“I sacrifice myself for those of my brothers who have been through all kinds of pain and suffering.”

Avtar Singh Khalsa will represent the small Sikh and Hindu Afghanistan population in the lower house of the Afghan Parliament. The community now numbers under 1,000 people, a far cry from the 80,000 in the 1970s. Both Hindus and Sikhs have decreased in numbers is due to decades of continuous conflict. Khalsa has served in the Afghan army.

Khalsa is a Sikh and a longtime community leader. His election to Afghan Parliament will be unopposed as the position was kept aside by a 2016 presidential decree. He will be one voice among the 259 legislators. He hopes his military stint will assist him to secure the position in the defense and security committee.

For Khalsa, the work is arduous. Heavy fighting has displaced Hindus and Sikhs from their homes. Other than victims of war, they have suffered discrimination in the Muslim majority nation. Islamic extremists have repeatedly targeted them. Under Taliban rule, minorities were ordered to wear yellow armbands. The last couple of years saw minorities fleeing to India and seeking asylum there.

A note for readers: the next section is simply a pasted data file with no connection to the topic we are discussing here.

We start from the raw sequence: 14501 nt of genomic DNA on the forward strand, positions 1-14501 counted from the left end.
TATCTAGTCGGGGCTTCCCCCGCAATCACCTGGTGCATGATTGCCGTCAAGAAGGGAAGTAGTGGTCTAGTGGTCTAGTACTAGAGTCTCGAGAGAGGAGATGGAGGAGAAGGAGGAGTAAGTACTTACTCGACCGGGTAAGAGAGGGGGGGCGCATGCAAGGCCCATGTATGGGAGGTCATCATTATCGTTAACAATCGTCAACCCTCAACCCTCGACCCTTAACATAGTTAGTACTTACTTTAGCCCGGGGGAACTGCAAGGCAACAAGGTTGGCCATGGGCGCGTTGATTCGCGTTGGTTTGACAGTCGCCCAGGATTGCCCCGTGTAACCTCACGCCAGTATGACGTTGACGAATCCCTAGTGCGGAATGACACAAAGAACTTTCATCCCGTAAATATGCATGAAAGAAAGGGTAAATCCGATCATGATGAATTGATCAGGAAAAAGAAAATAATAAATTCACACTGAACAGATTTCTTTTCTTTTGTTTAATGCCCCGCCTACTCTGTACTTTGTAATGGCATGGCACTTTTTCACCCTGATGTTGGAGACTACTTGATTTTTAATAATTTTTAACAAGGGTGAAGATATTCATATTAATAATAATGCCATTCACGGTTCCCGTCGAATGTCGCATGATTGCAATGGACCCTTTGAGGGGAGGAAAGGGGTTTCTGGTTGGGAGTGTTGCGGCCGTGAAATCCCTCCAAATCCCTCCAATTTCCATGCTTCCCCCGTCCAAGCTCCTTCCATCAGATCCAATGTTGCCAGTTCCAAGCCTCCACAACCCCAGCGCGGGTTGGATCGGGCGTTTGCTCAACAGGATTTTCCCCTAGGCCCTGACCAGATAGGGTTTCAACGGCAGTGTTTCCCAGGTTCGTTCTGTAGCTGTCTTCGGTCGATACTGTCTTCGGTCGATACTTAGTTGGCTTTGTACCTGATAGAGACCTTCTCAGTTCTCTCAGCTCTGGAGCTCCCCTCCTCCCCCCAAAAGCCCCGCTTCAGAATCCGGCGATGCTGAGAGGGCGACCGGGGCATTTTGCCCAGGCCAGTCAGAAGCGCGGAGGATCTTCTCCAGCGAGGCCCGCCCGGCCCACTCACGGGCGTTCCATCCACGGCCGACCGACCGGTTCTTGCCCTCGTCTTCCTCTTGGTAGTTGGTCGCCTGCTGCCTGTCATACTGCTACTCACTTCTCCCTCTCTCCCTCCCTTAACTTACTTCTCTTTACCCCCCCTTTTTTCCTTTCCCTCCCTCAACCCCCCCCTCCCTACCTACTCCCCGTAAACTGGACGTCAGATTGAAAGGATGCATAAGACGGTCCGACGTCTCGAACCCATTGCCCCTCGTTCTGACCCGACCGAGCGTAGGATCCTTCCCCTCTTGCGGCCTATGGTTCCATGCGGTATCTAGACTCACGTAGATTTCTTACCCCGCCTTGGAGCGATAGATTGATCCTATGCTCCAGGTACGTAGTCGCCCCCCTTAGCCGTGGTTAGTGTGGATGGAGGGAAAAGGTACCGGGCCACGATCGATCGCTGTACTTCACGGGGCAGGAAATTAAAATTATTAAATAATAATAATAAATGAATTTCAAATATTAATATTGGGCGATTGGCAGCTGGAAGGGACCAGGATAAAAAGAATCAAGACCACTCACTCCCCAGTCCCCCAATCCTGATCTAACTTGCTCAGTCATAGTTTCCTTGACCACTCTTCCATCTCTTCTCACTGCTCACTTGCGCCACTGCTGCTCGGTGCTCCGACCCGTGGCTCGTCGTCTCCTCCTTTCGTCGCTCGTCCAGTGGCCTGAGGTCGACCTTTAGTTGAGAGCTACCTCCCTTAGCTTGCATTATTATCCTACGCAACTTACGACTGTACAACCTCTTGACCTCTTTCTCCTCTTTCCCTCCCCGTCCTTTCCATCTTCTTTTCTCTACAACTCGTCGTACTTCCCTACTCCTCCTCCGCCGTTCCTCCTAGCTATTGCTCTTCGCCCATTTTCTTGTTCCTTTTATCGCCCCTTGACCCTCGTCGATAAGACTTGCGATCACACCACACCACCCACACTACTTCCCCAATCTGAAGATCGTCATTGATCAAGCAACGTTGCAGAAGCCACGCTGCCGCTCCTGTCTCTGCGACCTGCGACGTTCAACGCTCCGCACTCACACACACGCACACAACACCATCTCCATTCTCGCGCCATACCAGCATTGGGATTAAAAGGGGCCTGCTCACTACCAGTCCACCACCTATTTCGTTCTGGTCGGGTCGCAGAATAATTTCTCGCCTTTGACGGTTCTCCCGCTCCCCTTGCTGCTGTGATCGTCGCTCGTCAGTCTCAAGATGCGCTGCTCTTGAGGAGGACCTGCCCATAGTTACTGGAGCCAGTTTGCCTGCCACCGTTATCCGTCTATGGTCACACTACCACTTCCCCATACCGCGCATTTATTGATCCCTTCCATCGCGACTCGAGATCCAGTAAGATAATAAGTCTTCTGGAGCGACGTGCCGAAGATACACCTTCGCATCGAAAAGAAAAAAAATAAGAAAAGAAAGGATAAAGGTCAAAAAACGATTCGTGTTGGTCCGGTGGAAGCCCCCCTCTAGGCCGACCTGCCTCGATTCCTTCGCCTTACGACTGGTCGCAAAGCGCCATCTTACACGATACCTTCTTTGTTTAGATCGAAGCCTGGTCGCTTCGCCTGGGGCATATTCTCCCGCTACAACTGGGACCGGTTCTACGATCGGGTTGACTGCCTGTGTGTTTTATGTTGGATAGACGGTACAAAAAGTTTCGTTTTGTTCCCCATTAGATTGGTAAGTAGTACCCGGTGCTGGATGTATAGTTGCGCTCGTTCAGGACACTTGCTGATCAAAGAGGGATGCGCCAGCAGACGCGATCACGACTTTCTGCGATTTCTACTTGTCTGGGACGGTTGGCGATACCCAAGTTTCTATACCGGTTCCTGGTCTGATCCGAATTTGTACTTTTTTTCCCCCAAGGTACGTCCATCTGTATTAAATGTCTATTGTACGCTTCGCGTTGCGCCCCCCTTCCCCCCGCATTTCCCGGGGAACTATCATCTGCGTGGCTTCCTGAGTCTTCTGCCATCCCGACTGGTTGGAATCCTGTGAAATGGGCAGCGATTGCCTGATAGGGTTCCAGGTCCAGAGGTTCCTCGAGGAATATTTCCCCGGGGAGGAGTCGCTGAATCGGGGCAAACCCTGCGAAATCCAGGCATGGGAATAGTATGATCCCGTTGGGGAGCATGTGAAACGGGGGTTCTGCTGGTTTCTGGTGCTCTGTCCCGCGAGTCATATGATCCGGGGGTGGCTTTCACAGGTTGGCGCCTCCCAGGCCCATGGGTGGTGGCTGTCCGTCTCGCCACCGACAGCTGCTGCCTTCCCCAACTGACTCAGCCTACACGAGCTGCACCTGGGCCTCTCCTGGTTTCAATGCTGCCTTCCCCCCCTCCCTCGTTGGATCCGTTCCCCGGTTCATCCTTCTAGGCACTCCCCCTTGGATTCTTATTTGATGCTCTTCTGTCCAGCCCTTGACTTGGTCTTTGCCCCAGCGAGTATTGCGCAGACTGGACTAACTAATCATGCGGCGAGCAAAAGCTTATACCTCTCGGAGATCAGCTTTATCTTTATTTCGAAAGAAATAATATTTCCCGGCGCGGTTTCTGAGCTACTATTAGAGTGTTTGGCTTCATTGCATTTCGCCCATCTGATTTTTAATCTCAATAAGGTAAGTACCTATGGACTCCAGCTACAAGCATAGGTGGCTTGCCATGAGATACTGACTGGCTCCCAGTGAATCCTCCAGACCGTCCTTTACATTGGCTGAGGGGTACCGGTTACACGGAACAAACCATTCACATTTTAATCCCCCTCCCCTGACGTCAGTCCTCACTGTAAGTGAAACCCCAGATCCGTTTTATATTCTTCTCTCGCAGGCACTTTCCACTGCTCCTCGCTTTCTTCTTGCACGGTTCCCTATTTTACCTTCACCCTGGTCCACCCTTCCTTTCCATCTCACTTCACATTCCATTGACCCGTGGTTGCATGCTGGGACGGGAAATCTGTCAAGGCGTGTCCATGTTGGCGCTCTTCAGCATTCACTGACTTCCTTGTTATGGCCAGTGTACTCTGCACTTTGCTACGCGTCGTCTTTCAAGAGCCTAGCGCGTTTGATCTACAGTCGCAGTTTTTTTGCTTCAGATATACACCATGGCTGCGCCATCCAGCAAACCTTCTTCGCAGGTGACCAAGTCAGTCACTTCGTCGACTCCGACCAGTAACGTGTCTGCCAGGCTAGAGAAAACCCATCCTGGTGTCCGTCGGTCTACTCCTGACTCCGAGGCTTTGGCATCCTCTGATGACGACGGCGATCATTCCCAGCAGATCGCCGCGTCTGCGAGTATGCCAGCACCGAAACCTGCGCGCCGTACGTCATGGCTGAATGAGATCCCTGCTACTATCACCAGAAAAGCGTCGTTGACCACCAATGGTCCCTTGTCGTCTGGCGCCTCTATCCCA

Khalsa was clear about his job responsibilities, “I don’t only want to serve my Sikh and Hindu brothers. I have to be able to serve all the Afghan people, no matter which ethnicity or group they belong to. Our services must reach everyone.”

Khalsa himself is from Paktia province located in the eastern part of Afghanistan. He has lived most of his life within Kabul city. His previous political experience included a stint as Senator representing minority in the upper house of the Afghan Parliament.

“We must try to save our people from this chaos. By any means and at any cost we must ask for our rights from the government. Your rights will not be given to you, you must earn them.”

For minorities, the immediate future appears grim as the official Afghan Government is fighting a renewed Taliban and an IS affiliate. The Taliban have seized several districts throughout the country. Terrorist attacks have also been carried out against the Shiite Muslims, another bleeding minority in Afghanistan.

If Kabul falls, Hindus and Sikhs will face more persecution. Khalsa said, “I sacrifice myself for those of my brothers who have been through all kinds of pain and suffering. I don’t care if I lose my whole family and I get killed for this cause. I will struggle until I get their rights.”

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